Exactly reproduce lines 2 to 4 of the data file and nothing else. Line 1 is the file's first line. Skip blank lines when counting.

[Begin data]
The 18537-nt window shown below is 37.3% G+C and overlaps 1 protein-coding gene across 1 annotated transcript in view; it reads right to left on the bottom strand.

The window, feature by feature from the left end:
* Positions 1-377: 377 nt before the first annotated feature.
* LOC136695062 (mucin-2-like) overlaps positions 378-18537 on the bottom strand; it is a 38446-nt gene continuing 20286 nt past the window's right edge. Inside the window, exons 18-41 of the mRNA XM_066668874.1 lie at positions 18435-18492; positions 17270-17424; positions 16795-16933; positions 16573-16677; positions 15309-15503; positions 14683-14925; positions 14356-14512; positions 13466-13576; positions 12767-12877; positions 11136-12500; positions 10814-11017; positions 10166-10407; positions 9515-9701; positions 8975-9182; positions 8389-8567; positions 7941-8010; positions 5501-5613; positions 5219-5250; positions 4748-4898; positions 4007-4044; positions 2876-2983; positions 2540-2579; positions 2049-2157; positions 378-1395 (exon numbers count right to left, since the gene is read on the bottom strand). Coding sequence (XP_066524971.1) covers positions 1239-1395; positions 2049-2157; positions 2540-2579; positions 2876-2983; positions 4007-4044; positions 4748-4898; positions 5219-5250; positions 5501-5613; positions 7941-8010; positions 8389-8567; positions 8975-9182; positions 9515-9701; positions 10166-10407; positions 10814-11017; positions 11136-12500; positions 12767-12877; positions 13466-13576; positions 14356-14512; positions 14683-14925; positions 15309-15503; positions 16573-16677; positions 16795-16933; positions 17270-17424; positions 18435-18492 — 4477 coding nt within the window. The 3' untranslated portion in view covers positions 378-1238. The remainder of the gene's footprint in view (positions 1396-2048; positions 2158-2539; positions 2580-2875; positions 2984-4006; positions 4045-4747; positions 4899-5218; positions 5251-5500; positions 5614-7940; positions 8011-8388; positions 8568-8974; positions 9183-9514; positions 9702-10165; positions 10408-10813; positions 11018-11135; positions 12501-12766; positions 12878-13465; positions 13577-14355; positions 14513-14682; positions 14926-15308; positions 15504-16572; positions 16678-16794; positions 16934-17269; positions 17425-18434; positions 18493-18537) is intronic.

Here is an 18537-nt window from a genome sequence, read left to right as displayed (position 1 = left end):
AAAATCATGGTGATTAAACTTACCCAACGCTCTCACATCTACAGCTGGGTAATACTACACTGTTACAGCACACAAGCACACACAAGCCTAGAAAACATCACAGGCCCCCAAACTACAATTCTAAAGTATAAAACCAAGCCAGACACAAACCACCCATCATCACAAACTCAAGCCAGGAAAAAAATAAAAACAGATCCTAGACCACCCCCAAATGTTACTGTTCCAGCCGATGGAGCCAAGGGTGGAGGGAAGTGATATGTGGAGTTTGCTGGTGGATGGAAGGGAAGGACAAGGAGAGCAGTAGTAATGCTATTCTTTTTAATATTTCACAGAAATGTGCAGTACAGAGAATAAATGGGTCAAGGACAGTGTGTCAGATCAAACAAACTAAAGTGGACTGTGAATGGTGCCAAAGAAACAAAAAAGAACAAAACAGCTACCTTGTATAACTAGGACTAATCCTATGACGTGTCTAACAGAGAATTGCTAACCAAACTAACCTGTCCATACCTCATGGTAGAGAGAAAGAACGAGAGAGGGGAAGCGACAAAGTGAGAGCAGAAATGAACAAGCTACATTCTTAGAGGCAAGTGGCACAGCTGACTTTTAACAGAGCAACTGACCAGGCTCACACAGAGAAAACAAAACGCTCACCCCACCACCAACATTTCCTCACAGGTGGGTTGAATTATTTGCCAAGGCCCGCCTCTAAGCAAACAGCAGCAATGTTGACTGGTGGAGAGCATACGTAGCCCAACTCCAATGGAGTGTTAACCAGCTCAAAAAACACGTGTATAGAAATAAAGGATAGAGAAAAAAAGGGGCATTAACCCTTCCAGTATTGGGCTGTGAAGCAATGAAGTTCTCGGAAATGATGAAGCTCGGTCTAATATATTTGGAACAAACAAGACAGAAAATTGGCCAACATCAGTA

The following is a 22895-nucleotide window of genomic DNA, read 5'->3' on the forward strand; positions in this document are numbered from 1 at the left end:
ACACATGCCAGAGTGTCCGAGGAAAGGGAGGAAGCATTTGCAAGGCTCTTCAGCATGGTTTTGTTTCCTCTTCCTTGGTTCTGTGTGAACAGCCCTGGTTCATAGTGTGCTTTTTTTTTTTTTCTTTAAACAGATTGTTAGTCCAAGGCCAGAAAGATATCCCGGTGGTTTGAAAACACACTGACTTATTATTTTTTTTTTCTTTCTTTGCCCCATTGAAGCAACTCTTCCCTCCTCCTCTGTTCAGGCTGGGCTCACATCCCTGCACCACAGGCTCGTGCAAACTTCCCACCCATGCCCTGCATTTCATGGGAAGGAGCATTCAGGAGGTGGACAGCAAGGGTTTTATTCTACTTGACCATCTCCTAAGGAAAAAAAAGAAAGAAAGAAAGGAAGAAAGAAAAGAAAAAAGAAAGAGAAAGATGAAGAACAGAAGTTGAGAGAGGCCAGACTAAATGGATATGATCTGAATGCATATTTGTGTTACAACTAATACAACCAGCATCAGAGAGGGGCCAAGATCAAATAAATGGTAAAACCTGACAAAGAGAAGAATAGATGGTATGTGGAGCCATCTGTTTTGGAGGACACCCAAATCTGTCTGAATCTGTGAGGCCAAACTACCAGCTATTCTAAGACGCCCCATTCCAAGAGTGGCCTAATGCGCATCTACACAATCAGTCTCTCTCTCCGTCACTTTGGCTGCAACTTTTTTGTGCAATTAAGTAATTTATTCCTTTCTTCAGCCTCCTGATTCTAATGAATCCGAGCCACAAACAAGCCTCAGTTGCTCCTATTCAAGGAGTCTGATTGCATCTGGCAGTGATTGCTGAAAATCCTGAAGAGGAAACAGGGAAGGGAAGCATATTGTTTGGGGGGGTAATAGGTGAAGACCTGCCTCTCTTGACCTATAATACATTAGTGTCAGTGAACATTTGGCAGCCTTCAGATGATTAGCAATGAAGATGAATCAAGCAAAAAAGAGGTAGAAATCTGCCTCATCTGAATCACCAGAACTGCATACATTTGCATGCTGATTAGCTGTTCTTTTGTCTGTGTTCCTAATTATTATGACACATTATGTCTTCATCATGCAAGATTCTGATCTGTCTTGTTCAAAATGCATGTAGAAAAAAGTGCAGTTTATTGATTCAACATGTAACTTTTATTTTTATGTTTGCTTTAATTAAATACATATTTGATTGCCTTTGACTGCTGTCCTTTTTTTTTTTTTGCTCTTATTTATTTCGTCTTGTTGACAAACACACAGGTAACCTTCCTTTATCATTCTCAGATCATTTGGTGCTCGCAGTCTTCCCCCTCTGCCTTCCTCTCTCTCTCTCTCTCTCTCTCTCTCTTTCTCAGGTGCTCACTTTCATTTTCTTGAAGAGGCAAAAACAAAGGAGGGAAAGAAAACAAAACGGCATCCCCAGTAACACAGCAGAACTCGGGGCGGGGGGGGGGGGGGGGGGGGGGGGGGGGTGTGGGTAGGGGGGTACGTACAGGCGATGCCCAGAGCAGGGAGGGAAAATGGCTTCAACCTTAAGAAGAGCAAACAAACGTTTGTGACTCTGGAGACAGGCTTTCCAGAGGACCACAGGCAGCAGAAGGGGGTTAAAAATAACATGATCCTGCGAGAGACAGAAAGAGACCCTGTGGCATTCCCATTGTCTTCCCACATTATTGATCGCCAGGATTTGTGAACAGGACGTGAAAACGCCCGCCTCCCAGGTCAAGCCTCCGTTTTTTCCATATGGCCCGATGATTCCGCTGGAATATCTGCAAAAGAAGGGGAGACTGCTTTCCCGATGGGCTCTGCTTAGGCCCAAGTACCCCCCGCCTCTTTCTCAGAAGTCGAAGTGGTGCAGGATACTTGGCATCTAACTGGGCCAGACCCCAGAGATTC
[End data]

The window, feature by feature from the left end:
* Positions 1-377: 377 nt before the first annotated feature.
* LOC136695062 (mucin-2-like) overlaps positions 378-18537 on the bottom strand; it is a 38446-nt gene continuing 20286 nt past the window's right edge. Inside the window, exons 18-41 of the mRNA XM_066668874.1 lie at positions 18435-18492; positions 17270-17424; positions 16795-16933; positions 16573-16677; positions 15309-15503; positions 14683-14925; positions 14356-14512; positions 13466-13576; positions 12767-12877; positions 11136-12500; positions 10814-11017; positions 10166-10407; positions 9515-9701; positions 8975-9182; positions 8389-8567; positions 7941-8010; positions 5501-5613; positions 5219-5250; positions 4748-4898; positions 4007-4044; positions 2876-2983; positions 2540-2579; positions 2049-2157; positions 378-1395 (exon numbers count right to left, since the gene is read on the bottom strand). Coding sequence (XP_066524971.1) covers positions 1239-1395; positions 2049-2157; positions 2540-2579; positions 2876-2983; positions 4007-4044; positions 4748-4898; positions 5219-5250; positions 5501-5613; positions 7941-8010; positions 8389-8567; positions 8975-9182; positions 9515-9701; positions 10166-10407; positions 10814-11017; positions 11136-12500; positions 12767-12877; positions 13466-13576; positions 14356-14512; positions 14683-14925; positions 15309-15503; positions 16573-16677; positions 16795-16933; positions 17270-17424; positions 18435-18492 — 4477 coding nt within the window. The 3' untranslated portion in view covers positions 378-1238. The remainder of the gene's footprint in view (positions 1396-2048; positions 2158-2539; positions 2580-2875; positions 2984-4006; positions 4045-4747; positions 4899-5218; positions 5251-5500; positions 5614-7940; positions 8011-8388; positions 8568-8974; positions 9183-9514; positions 9702-10165; positions 10408-10813; positions 11018-11135; positions 12501-12766; positions 12878-13465; positions 13577-14355; positions 14513-14682; positions 14926-15308; positions 15504-16572; positions 16678-16794; positions 16934-17269; positions 17425-18434; positions 18493-18537) is intronic.